Development of new antimicrobial agents from plants could be useful in combating the emerging resistant species of microbes with improved efficacy, least side effects and high level of safety (Srivastava and Kumar, 2000). The results obtained from the present study confirmed that the local isolates of M putrefaciens were sensitive to the tested methanolic plant extracts. The Calotropis procera showed moderate antimycoplasmal activities both in well diffusion assay as well as broth microdilution method. Our results were in agreement with the findings of Mako et al. (2012), they used leaf and root extracts of C. procera as an antibacterial agent at different concentrations against several bacteria. Similar findings were also reported by (Shittu et al., 2004), who confirmed that leaves of C. procera have stronger antibacterial activity than roots.

The antimicrobial activity of C. procera may be due to the presence of bioactive compounds like calotropains, mudarin, glycosides, flavonoides and calactin (Parrotta, 2001; Nenaah, 2013).

The extract of A. indica has wide range of therapeutic properties like anti-inflammatory, antimalarial, antifungal and antibacterial (Hoque et al., 2007). It is documented that the plant of A. indica has strong antimicrobial activities; however, less research work has been carried out on sensitivity against pathogenic Mycoplasma species. The presence of bioactive compounds like azadirachtins, limonoids, azadirone, nimbidin, nimbidinin, nimbinin, nimbidic acid, quercetin and [beta]-sitosterol, flavonoids, terpenoids, carotenoids in A. Indica leaves might be responsible for strong antibacterial and antifungal activity as compared with bark and seed (Verkerk and Wright, 1993; Subapriya and Nagini, 2005). Similarly, in another study it was revealed that the bark extract showed antibacterial activities at all concentration used against Pseudomonas aeruginosa, Corynebacterium diphteriae and Bacillus species (Yerima et al., 2012).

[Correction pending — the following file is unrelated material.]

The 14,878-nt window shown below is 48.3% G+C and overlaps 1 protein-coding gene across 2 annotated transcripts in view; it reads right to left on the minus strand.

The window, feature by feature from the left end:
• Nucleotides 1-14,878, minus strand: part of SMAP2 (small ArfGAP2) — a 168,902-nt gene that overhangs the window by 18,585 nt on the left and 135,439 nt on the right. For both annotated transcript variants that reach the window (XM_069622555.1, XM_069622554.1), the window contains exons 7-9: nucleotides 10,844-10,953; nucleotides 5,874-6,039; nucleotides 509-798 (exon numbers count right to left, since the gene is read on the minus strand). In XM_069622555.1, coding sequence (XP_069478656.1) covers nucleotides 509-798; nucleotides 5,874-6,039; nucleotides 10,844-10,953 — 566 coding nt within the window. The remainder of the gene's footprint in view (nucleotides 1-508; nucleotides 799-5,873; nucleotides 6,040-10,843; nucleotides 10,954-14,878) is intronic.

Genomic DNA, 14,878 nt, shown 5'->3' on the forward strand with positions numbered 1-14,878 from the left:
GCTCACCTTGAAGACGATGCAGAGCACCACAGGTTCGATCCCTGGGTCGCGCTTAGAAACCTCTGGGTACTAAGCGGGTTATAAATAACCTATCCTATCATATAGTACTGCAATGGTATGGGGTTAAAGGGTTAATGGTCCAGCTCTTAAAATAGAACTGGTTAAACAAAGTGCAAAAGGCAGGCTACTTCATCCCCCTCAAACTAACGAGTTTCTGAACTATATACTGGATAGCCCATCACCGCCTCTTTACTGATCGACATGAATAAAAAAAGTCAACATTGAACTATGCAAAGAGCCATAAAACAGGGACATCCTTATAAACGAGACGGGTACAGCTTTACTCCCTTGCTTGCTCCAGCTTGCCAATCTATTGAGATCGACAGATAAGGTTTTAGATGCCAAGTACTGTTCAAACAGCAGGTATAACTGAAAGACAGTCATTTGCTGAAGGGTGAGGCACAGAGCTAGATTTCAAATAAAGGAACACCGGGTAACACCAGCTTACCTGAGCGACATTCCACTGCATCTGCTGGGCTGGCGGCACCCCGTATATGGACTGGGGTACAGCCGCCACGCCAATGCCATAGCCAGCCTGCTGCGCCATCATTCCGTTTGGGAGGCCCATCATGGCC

The findings of present study revealed that among the tested plants Artemisia herba-alba was found the most effective antimycoplasmal agent as compared to other tested plants. It inhibited the growth of Mycoplasma putrefaciens at all concentrations of 30, 20, 10 and 05 mg/mL. The results are in agreement with the findings of (Al-Momani et al., 2007), who demonstrated that methanolic extracts of Jordanian plants of Artemisia herba-alba showed strong antibacterial activity against 32 isolates of pathogenic Mycoplasma species. In the present study Artemisia herba-alba showed the lowest MIC value of 0.03mg/mL against all the tested isolates. The lowest MIC value of Artemisia herba-alba 0.05 and 0.12 mg/mL against different gram positive and negative bacteria was also previously reported (Peda et al., 2015).

The antibacterial activities might be due to some phyto-active compounds like davonone, herbalbin, flavonoides, acetate and borneol (Baser et al., 2002).

Conclusion: The present study has highlighted the antimycoplasmal effects of three indigenous medicinal plants extract the Azadirachta indica, Calotropis procera and Artemisia herba-alba against the local isolates of M. putrefaciens responsible for respiratory syndrome in small ruminants. The results of this study revealed that methanolic extract of A. herba-alba has exhibited strong antimycoplasmal activity against M. putrefaciens. These findings also reflect successful approach in the direction of new antimycoplasmal drug discovery from indigenous medicinal plants in veterinary practices to treat and manage multi-drug resistant agents causing fetal infections.